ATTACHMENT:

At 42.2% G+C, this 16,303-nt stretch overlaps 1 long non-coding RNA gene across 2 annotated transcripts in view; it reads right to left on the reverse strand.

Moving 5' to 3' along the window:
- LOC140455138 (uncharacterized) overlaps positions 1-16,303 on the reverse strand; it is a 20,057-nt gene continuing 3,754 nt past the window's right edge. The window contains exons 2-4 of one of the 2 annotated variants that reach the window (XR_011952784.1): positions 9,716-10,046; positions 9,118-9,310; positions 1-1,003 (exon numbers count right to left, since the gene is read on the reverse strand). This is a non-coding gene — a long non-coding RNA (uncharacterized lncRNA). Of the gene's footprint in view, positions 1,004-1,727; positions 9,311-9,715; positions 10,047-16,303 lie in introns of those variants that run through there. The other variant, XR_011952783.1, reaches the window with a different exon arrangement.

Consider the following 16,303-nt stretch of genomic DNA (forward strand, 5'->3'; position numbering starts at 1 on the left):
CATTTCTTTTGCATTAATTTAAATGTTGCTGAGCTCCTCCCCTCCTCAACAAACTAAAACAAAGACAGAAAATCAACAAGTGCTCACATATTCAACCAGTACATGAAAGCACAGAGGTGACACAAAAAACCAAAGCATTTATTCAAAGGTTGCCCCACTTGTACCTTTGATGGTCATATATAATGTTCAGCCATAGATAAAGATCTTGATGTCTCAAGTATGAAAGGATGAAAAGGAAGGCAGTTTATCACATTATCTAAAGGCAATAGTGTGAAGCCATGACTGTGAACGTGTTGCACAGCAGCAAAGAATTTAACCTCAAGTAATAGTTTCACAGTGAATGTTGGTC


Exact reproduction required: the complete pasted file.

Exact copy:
At 42.2% G+C, this 16,303-nt stretch overlaps 1 long non-coding RNA gene across 2 annotated transcripts in view; it reads right to left on the reverse strand.

Moving 5' to 3' along the window:
- LOC140455138 (uncharacterized) overlaps positions 1-16,303 on the reverse strand; it is a 20,057-nt gene continuing 3,754 nt past the window's right edge. The window contains exons 2-4 of one of the 2 annotated variants that reach the window (XR_011952784.1): positions 9,716-10,046; positions 9,118-9,310; positions 1-1,003 (exon numbers count right to left, since the gene is read on the reverse strand). This is a non-coding gene — a long non-coding RNA (uncharacterized lncRNA). Of the gene's footprint in view, positions 1,004-1,727; positions 9,311-9,715; positions 10,047-16,303 lie in introns of those variants that run through there. The other variant, XR_011952783.1, reaches the window with a different exon arrangement.

Consider the following 16,303-nt stretch of genomic DNA (forward strand, 5'->3'; position numbering starts at 1 on the left):
CATTTCTTTTGCATTAATTTAAATGTTGCTGAGCTCCTCCCCTCCTCAACAAACTAAAACAAAGACAGAAAATCAACAAGTGCTCACATATTCAACCAGTACATGAAAGCACAGAGGTGACACAAAAAACCAAAGCATTTATTCAAAGGTTGCCCCACTTGTACCTTTGATGGTCATATATAATGTTCAGCCATAGATAAAGATCTTGATGTCTCAAGTATGAAAGGATGAAAAGGAAGGCAGTTTATCACATTATCTAAAGGCAATAGTGTGAAGCCATGACTGTGAACGTGTTGCACAGCAGCAAAGAATTTAACCTCAAGTAATAGTTTCACAGTGAATGTTGGTC